Sun Dec 2nd through Sat the 8th, 2018 at Palais des Congrès de Montréal
The paper proposes estimating statistical leverage scores by regularized Christoffel scores. It develops Christoffel functions for kernel methods and tries to characterize the relationship between population density and leverage scores. The results are original and the paper is easy to read. However the significance is hard to gauge. It would have been nice if the authors could have taken the approach and applied it to Sketching or a related task where statistical leveraging is important. Such an application would have illustrated the significance of the obtained results.
*** UPDATE *** Thank you for your author feedback. I feel that the paper is strong, but discussion with fellow reviewers persuaded me to reduce my score from 9 to 8 due to their feedback that aspects of the presentation are unclear. *** This paper makes a strong mathematical contribution to the concept of leverage, linking this to notions from the theory of reproducing kernels and, ultimately, proposing and studying (mathematically) a "regularised" Christoffel function. Such a contribution is, to my mind, timely and its theoretical emphasis is welcome at NIPS. The paper reads well and the only comments that I have are extremely minor: - for transpose in latex, ^T ought to be ^\top - on p2 "which degree is" -> "whose degree is" - on p4 "approximate integration" -> "approximates integration" and "we first precise" -> "we first make precise" - on p4, technically L^\infty hasn't been defined. - the overview of numerical cubature in methods in sec 2.4 was rather limited, and the authors could emphasise that in general a cubature rule should be selected based on properties of the function being integrated. For example, arbitrarily fast convergence for smooth integrands can sometimes be achieved with quasi-Monte Carlo methods. - on p7 "numerical evidences" -> "numerical evidence"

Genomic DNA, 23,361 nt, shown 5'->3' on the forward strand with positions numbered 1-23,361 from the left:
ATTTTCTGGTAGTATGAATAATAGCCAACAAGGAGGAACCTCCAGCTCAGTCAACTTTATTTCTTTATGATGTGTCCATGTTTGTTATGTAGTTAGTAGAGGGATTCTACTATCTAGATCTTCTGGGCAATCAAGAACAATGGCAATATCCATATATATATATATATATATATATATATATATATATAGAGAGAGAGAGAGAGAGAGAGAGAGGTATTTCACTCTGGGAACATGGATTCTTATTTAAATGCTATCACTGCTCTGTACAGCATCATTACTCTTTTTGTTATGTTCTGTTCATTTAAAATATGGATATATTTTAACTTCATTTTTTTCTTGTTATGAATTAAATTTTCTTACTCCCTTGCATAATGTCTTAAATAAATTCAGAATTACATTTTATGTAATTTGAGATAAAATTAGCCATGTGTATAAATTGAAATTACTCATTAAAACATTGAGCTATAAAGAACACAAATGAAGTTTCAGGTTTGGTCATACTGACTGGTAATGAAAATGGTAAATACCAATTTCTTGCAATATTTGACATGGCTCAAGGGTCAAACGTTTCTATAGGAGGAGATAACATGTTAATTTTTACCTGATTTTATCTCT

The connection between leverage scores and density using the proposed regularized Christoffel functions is interesting. However, we found this work missing some motivations, namely the authors need to motivate the use of the proposed Christoffel functions compared to the commonly used methods in estimating leverage scores. We think that the constraint f(z)=1 in (1), and almost everywhere, needs to be further investigated, and its influence on the obtained results. For instance, the result given in (2) relies on the representer theorem, and the influence of this constraint does not show in this expression. This goes also for the other results. In the section 3.2 "Main result", the constraint in (5), namely f(0)=1, is not correct (the function f being defined on R^d).